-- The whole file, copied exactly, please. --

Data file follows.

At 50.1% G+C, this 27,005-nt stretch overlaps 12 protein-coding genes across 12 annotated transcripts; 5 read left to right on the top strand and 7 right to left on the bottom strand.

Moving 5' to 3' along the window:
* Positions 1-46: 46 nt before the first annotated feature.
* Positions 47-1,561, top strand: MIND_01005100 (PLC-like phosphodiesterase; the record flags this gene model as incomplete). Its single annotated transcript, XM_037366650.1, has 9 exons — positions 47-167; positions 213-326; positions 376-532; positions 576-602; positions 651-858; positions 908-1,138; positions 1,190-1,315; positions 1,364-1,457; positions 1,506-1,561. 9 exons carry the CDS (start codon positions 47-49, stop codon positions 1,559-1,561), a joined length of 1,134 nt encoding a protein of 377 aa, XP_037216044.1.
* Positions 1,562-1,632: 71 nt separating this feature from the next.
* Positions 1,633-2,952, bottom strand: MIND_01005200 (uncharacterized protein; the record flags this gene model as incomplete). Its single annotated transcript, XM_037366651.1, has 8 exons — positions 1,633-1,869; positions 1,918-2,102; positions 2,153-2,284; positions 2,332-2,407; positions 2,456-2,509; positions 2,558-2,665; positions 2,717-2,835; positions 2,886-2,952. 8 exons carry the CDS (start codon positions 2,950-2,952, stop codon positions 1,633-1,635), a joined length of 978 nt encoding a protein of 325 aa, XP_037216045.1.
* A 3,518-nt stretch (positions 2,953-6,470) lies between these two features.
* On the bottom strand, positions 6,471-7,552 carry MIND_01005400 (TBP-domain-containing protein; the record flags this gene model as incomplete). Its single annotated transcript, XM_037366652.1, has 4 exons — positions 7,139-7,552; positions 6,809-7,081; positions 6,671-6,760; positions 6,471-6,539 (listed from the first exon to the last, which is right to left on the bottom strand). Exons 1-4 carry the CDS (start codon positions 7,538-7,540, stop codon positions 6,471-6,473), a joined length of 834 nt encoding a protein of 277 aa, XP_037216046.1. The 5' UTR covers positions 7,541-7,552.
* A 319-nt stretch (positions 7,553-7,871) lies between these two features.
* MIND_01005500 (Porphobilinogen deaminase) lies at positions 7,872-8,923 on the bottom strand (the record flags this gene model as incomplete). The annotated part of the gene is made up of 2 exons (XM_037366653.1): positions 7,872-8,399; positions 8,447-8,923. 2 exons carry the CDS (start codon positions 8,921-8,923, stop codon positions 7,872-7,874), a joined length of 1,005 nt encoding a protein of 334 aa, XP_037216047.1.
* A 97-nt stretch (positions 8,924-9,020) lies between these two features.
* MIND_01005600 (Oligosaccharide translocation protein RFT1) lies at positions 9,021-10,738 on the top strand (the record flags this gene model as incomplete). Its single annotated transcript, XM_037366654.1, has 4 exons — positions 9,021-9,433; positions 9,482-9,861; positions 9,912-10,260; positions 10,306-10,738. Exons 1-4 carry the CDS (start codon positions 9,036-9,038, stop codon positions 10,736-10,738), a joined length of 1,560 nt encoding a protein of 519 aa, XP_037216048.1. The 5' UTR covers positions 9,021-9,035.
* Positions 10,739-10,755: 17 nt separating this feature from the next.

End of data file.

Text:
At 50.1% G+C, this 27,005-nt stretch overlaps 12 protein-coding genes across 12 annotated transcripts; 5 read left to right on the top strand and 7 right to left on the bottom strand.

Moving 5' to 3' along the window:
* Positions 1-46: 46 nt before the first annotated feature.
* Positions 47-1,561, top strand: MIND_01005100 (PLC-like phosphodiesterase; the record flags this gene model as incomplete). Its single annotated transcript, XM_037366650.1, has 9 exons — positions 47-167; positions 213-326; positions 376-532; positions 576-602; positions 651-858; positions 908-1,138; positions 1,190-1,315; positions 1,364-1,457; positions 1,506-1,561. 9 exons carry the CDS (start codon positions 47-49, stop codon positions 1,559-1,561), a joined length of 1,134 nt encoding a protein of 377 aa, XP_037216044.1.
* Positions 1,562-1,632: 71 nt separating this feature from the next.
* Positions 1,633-2,952, bottom strand: MIND_01005200 (uncharacterized protein; the record flags this gene model as incomplete). Its single annotated transcript, XM_037366651.1, has 8 exons — positions 1,633-1,869; positions 1,918-2,102; positions 2,153-2,284; positions 2,332-2,407; positions 2,456-2,509; positions 2,558-2,665; positions 2,717-2,835; positions 2,886-2,952. 8 exons carry the CDS (start codon positions 2,950-2,952, stop codon positions 1,633-1,635), a joined length of 978 nt encoding a protein of 325 aa, XP_037216045.1.
* A 3,518-nt stretch (positions 2,953-6,470) lies between these two features.
* On the bottom strand, positions 6,471-7,552 carry MIND_01005400 (TBP-domain-containing protein; the record flags this gene model as incomplete). Its single annotated transcript, XM_037366652.1, has 4 exons — positions 7,139-7,552; positions 6,809-7,081; positions 6,671-6,760; positions 6,471-6,539 (listed from the first exon to the last, which is right to left on the bottom strand). Exons 1-4 carry the CDS (start codon positions 7,538-7,540, stop codon positions 6,471-6,473), a joined length of 834 nt encoding a protein of 277 aa, XP_037216046.1. The 5' UTR covers positions 7,541-7,552.
* A 319-nt stretch (positions 7,553-7,871) lies between these two features.
* MIND_01005500 (Porphobilinogen deaminase) lies at positions 7,872-8,923 on the bottom strand (the record flags this gene model as incomplete). The annotated part of the gene is made up of 2 exons (XM_037366653.1): positions 7,872-8,399; positions 8,447-8,923. 2 exons carry the CDS (start codon positions 8,921-8,923, stop codon positions 7,872-7,874), a joined length of 1,005 nt encoding a protein of 334 aa, XP_037216047.1.
* A 97-nt stretch (positions 8,924-9,020) lies between these two features.
* MIND_01005600 (Oligosaccharide translocation protein RFT1) lies at positions 9,021-10,738 on the top strand (the record flags this gene model as incomplete). Its single annotated transcript, XM_037366654.1, has 4 exons — positions 9,021-9,433; positions 9,482-9,861; positions 9,912-10,260; positions 10,306-10,738. Exons 1-4 carry the CDS (start codon positions 9,036-9,038, stop codon positions 10,736-10,738), a joined length of 1,560 nt encoding a protein of 519 aa, XP_037216048.1. The 5' UTR covers positions 9,021-9,035.
* Positions 10,739-10,755: 17 nt separating this feature from the next.